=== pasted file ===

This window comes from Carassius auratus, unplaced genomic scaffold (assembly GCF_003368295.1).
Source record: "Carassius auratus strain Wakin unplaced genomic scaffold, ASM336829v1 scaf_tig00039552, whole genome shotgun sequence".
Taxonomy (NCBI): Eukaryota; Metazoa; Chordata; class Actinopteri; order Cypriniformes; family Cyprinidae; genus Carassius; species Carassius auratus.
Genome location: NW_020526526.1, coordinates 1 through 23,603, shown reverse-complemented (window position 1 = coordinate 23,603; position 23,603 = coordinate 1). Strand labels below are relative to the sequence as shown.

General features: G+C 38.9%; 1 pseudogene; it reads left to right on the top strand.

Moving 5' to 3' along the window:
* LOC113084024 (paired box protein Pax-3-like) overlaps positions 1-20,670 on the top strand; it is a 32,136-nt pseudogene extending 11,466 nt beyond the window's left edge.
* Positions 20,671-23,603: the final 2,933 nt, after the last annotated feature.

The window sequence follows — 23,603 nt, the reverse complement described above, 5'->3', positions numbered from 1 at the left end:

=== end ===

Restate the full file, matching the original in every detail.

This window comes from Carassius auratus, unplaced genomic scaffold (assembly GCF_003368295.1).
Source record: "Carassius auratus strain Wakin unplaced genomic scaffold, ASM336829v1 scaf_tig00039552, whole genome shotgun sequence".
Taxonomy (NCBI): Eukaryota; Metazoa; Chordata; class Actinopteri; order Cypriniformes; family Cyprinidae; genus Carassius; species Carassius auratus.
Genome location: NW_020526526.1, coordinates 1 through 23,603, shown reverse-complemented (window position 1 = coordinate 23,603; position 23,603 = coordinate 1). Strand labels below are relative to the sequence as shown.

General features: G+C 38.9%; 1 pseudogene; it reads left to right on the top strand.

Moving 5' to 3' along the window:
* LOC113084024 (paired box protein Pax-3-like) overlaps positions 1-20,670 on the top strand; it is a 32,136-nt pseudogene extending 11,466 nt beyond the window's left edge.
* Positions 20,671-23,603: the final 2,933 nt, after the last annotated feature.

The window sequence follows — 23,603 nt, the reverse complement described above, 5'->3', positions numbered from 1 at the left end: